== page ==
The lowest isothermal curve (13.1°C) shows that at a pressure of around 47 atmospheres, condensation occurs. The compressed gas separates into two distinct coexistent portions – vapor and liquid – along a line of constant pressure, with further compression driving the conversion to the liquid form until finally the whole is converted to liquid, at which point compressibility becomes markedly reduced.

In the next isothermal curve (21.5°C), where condensation takes place at a pressure of about 60 atmospheres, gas and liquid are closer still in density, the liquid occupying nearly a third of the volume of the gas. As James Clerk Maxwell put it in Theory of Heat, written in 1871, “the exceedingly dense gas is approaching in its properties to the exceedingly light liquid”.

These properties eventually coincide at the isopycnic point* (the point of inflexion on the critical isotherm, marked X in the figure below) corresponding to a critical pressure of 72.8 atmospheres and a critical temperature of 31°C.

*isopycnic means ‘of equal density’. The isopycnic point (sometimes called the critical point) is where the densities of vapor and liquid coincide; this occurs under the conditions of critical temperature Tc and critical pressure pc.

Above the critical temperature, isothermals do not show any discontinuity; it is not possible to detect the point at which a liquid becomes a gas or vice versa. If liquid carbon dioxide, represented by point Z in the figure below, is heated at constant pressure until its temperature reaches 48°C, its condition at different temperatures will be represented by the line ZY. At Z the substance concerned is a liquid; at Y it is a gas. The change has taken place smoothly and continuously, representing continuity of state.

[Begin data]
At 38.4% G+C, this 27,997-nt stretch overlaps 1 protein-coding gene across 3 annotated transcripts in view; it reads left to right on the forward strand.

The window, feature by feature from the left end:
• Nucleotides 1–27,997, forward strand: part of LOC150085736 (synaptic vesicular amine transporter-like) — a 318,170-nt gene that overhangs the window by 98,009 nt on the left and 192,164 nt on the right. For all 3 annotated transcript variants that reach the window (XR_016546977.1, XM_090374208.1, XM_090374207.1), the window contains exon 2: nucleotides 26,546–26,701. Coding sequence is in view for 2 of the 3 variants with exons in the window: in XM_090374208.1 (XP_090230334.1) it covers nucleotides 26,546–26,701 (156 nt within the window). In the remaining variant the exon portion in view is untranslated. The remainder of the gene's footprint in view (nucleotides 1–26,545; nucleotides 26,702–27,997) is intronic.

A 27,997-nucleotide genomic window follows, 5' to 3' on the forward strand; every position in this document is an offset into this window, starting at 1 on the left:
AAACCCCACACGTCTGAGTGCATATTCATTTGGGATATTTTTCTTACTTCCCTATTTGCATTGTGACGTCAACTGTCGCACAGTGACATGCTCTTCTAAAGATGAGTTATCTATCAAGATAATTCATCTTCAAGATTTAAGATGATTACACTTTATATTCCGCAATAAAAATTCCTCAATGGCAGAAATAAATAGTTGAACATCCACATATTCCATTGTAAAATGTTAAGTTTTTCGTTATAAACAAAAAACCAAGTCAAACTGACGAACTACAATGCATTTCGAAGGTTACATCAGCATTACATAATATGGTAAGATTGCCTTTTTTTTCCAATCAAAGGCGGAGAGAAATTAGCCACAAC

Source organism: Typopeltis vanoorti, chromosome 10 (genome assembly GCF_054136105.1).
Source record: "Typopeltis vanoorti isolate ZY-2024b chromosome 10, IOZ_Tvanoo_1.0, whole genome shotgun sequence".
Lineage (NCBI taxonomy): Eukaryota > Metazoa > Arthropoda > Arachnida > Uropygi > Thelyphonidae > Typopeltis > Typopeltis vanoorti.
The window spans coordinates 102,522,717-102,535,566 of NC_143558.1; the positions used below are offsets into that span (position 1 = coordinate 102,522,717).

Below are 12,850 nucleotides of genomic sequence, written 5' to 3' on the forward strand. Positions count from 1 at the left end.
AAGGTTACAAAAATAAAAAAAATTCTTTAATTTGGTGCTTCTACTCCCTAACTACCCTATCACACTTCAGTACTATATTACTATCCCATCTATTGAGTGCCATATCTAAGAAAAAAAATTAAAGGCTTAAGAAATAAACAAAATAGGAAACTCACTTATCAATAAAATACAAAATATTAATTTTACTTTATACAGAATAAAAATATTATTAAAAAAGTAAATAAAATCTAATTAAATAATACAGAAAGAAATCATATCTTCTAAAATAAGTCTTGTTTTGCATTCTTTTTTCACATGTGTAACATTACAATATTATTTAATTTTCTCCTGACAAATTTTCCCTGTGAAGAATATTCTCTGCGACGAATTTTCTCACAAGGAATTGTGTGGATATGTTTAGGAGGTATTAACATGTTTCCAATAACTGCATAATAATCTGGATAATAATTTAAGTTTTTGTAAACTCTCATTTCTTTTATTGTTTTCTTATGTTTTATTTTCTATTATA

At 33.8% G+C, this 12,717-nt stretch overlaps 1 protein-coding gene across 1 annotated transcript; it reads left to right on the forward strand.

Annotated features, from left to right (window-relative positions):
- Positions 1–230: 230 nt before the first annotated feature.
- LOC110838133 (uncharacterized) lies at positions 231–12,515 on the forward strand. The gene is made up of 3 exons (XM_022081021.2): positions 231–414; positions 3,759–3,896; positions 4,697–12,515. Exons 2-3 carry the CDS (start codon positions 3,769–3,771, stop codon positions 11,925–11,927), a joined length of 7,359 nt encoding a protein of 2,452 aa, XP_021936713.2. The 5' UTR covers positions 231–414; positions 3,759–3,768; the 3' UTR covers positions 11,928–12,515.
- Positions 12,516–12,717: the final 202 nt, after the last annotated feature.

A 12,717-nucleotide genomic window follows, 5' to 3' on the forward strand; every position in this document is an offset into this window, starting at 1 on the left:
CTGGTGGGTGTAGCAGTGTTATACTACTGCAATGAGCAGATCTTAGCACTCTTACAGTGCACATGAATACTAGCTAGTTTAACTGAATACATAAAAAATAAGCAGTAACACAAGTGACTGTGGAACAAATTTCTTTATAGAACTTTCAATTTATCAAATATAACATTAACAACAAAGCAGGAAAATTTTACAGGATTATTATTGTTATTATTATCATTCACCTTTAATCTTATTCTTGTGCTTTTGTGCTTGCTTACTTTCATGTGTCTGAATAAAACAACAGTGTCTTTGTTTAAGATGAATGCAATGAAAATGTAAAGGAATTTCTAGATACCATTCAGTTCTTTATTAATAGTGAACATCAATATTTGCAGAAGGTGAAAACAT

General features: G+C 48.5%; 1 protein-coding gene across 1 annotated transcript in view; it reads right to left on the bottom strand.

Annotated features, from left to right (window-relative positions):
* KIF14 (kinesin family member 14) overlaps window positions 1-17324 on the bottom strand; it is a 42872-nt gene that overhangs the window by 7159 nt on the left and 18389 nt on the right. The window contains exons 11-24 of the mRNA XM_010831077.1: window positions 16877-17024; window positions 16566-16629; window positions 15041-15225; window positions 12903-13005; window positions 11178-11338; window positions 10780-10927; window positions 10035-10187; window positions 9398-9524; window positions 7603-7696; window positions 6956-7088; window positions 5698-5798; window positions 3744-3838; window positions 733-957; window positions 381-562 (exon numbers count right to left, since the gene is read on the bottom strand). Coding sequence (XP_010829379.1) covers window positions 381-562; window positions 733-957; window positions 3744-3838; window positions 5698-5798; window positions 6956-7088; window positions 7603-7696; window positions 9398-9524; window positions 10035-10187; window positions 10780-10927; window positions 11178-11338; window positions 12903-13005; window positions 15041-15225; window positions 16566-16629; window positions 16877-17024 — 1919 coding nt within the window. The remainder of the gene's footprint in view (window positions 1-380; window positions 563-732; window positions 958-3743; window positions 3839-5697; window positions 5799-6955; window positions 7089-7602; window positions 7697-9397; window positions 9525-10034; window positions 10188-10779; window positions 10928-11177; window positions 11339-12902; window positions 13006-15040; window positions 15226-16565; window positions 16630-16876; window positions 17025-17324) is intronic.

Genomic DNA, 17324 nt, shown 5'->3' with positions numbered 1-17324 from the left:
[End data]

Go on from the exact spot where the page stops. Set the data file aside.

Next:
It was this revelation provided by Andrews’ data that started theoreticians thinking about how to reconcile the idea of continuity of state with the discontinuous change observed experimentally within the confines of the dotted parabola shown in Fig.12.


The history of science is full of coincidences – Belfast in Northern Ireland was the birthplace of not only Thomas Andrews, but also William Thomson (later Lord Kelvin) and his elder brother James. William frequently discussed thermodynamics with James, who just happened to be professor of civil engineering at Queen’s College Belfast exactly at the time when Thomas Andrews was conducting his famous experiments there.


James Thomson (1822-1892), physicist and engineer, whose achievements were largely overshadowed by his equally hairy brother William Thomson, also known as Lord Kelvin. Photo credit: Wikipedia